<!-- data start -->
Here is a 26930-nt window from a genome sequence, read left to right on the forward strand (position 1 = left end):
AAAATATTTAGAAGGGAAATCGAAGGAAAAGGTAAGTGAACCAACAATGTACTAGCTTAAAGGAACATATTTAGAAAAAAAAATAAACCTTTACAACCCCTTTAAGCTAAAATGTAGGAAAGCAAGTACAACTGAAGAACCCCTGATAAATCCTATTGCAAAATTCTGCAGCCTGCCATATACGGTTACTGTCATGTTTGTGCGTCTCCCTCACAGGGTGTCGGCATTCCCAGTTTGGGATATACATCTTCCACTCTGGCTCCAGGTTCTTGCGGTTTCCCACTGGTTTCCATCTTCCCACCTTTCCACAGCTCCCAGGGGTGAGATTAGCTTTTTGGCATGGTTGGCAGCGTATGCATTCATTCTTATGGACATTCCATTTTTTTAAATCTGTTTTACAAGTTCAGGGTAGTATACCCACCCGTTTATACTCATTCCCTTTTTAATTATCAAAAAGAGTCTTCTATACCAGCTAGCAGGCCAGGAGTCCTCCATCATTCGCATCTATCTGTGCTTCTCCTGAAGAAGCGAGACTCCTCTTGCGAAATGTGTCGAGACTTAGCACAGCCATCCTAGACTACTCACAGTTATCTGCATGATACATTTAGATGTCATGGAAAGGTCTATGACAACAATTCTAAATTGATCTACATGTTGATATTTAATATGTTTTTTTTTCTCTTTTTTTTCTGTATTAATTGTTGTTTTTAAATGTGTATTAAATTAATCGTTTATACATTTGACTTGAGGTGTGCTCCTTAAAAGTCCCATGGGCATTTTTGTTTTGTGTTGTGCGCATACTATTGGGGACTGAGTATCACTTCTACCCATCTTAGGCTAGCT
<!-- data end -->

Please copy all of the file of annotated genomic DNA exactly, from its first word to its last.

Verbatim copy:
Here is a 26930-nt window from a genome sequence, read left to right on the forward strand (position 1 = left end):
AAAATATTTAGAAGGGAAATCGAAGGAAAAGGTAAGTGAACCAACAATGTACTAGCTTAAAGGAACATATTTAGAAAAAAAAATAAACCTTTACAACCCCTTTAAGCTAAAATGTAGGAAAGCAAGTACAACTGAAGAACCCCTGATAAATCCTATTGCAAAATTCTGCAGCCTGCCATATACGGTTACTGTCATGTTTGTGCGTCTCCCTCACAGGGTGTCGGCATTCCCAGTTTGGGATATACATCTTCCACTCTGGCTCCAGGTTCTTGCGGTTTCCCACTGGTTTCCATCTTCCCACCTTTCCACAGCTCCCAGGGGTGAGATTAGCTTTTTGGCATGGTTGGCAGCGTATGCATTCATTCTTATGGACATTCCATTTTTTTAAATCTGTTTTACAAGTTCAGGGTAGTATACCCACCCGTTTATACTCATTCCCTTTTTAATTATCAAAAAGAGTCTTCTATACCAGCTAGCAGGCCAGGAGTCCTCCATCATTCGCATCTATCTGTGCTTCTCCTGAAGAAGCGAGACTCCTCTTGCGAAATGTGTCGAGACTTAGCACAGCCATCCTAGACTACTCACAGTTATCTGCATGATACATTTAGATGTCATGGAAAGGTCTATGACAACAATTCTAAATTGATCTACATGTTGATATTTAATATGTTTTTTTTTCTCTTTTTTTTCTGTATTAATTGTTGTTTTTAAATGTGTATTAAATTAATCGTTTATACATTTGACTTGAGGTGTGCTCCTTAAAAGTCCCATGGGCATTTTTGTTTTGTGTTGTGCGCATACTATTGGGGACTGAGTATCACTTCTACCCATCTTAGGCTAGCT